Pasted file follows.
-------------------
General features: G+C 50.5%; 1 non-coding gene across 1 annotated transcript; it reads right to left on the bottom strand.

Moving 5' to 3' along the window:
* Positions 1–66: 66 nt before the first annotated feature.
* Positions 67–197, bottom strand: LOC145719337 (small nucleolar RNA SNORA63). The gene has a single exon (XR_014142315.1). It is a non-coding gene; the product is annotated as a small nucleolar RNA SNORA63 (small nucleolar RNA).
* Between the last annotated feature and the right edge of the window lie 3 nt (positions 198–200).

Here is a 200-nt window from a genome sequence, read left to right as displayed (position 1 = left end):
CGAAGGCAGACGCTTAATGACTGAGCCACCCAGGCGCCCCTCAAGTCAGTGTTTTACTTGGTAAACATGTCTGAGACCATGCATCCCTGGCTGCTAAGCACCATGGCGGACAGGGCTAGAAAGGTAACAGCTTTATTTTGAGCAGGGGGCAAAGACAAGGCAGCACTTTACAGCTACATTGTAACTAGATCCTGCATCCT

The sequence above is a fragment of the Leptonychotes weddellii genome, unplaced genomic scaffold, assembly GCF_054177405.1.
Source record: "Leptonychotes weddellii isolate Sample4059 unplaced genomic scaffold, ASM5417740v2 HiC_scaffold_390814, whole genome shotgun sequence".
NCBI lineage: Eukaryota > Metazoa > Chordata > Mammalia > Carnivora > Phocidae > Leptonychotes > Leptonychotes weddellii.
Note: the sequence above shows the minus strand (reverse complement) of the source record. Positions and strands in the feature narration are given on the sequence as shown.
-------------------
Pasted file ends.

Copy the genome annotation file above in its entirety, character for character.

General features: G+C 50.5%; 1 non-coding gene across 1 annotated transcript; it reads right to left on the bottom strand.

Moving 5' to 3' along the window:
* Positions 1–66: 66 nt before the first annotated feature.
* Positions 67–197, bottom strand: LOC145719337 (small nucleolar RNA SNORA63). The gene has a single exon (XR_014142315.1). It is a non-coding gene; the product is annotated as a small nucleolar RNA SNORA63 (small nucleolar RNA).
* Between the last annotated feature and the right edge of the window lie 3 nt (positions 198–200).

Here is a 200-nt window from a genome sequence, read left to right as displayed (position 1 = left end):
CGAAGGCAGACGCTTAATGACTGAGCCACCCAGGCGCCCCTCAAGTCAGTGTTTTACTTGGTAAACATGTCTGAGACCATGCATCCCTGGCTGCTAAGCACCATGGCGGACAGGGCTAGAAAGGTAACAGCTTTATTTTGAGCAGGGGGCAAAGACAAGGCAGCACTTTACAGCTACATTGTAACTAGATCCTGCATCCT

The sequence above is a fragment of the Leptonychotes weddellii genome, unplaced genomic scaffold, assembly GCF_054177405.1.
Source record: "Leptonychotes weddellii isolate Sample4059 unplaced genomic scaffold, ASM5417740v2 HiC_scaffold_390814, whole genome shotgun sequence".
NCBI lineage: Eukaryota > Metazoa > Chordata > Mammalia > Carnivora > Phocidae > Leptonychotes > Leptonychotes weddellii.
Note: the sequence above shows the minus strand (reverse complement) of the source record. Positions and strands in the feature narration are given on the sequence as shown.